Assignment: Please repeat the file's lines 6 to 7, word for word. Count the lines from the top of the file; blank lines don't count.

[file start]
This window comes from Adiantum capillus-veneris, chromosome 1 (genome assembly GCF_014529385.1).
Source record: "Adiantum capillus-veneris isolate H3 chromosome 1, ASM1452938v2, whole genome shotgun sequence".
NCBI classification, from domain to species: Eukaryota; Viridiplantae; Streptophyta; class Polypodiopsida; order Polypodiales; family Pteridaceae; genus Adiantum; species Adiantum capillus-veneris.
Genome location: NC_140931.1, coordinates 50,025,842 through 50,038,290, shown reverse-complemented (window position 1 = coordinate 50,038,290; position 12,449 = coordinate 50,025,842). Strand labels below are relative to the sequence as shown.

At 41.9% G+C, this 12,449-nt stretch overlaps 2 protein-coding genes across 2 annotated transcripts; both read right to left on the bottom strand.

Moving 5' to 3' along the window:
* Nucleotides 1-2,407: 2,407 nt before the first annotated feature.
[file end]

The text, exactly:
Moving 5' to 3' along the window:
* Nucleotides 1-2,407: 2,407 nt before the first annotated feature.